Cover image for Bush on the couch : inside the mind of the president
Title:
Bush on the couch : inside the mind of the president
Author:
Frank, Justin A.
Personal Author:
Edition:
First edition.
Publication Information:
New York : Regan Books, [2004]

©2004
Physical Description:
xix, 247 pages ; 24 cm
Language:
English
ISBN:
9780060736705
Format :
Book

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E903.3 .F73 2004 Adult Non-Fiction Non-Fiction Area
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Summary

Summary

With the Bush administration in permanent crisis, a renowned Washington psychoanalyst updates his portrait of George W.'s public persona--and how it has damaged the presidency.

Insightful and accessible, courageous and controversial, Bush on the Couch sheds startling new light on George W. Bush's psyche and its impact on the way he governs, tackling head-on the question few seem willing to ask: Is our president psychologically fit to run the country? With an eye for the subtleties of human behavior sharpened by thirty years of clinical practice, Dr. Justin A. Frank traces the development of Bush's character from childhood through his presidency, identifying and analyzing his patterns of thought, action, and communication. The result is a troubling portrait filled with important revelations about our nation's leader--including disturbing new insights into:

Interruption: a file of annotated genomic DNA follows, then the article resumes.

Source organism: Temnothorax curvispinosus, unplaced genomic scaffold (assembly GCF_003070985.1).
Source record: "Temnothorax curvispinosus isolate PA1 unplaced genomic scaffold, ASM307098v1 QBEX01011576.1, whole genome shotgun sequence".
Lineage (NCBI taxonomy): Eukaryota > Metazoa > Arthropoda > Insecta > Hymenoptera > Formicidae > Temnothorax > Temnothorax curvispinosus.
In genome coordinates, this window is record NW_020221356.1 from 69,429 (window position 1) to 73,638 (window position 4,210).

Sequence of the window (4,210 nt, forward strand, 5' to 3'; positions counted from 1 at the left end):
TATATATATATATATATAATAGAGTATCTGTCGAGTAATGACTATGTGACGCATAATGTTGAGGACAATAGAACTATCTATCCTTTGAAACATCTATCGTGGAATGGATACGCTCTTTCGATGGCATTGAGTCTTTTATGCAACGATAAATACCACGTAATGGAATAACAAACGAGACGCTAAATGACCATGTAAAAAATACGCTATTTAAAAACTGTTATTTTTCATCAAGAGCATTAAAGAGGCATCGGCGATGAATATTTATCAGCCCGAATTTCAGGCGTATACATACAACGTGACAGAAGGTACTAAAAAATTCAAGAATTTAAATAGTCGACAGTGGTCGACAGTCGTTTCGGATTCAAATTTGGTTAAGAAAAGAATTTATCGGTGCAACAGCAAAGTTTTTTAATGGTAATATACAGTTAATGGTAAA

How Bush reacted to the 2006 Democratic sweep in Congress with a new surge of troops into Iraq His telling habits and coping strategies--from his persistent mangling of English to his tendency to "go blank" in the midst of crisis The tearful public breakdown of his father, George H. W. Bush, and what it says about the former president's relationship to his prominent sons The debacle of Katrina--the moment when Bush's arrogance finally failed him

With a new introduction and afterword, Bush on the Couch offers the most thorough and candid portrait to date of arguably the most psychologically damaged president since Nixon.


Author Notes

Justin A. Frank is a clinical professor in the Department of Psychiatry at George Washington University Medical Center.


Reviews 1

Publisher's Weekly Review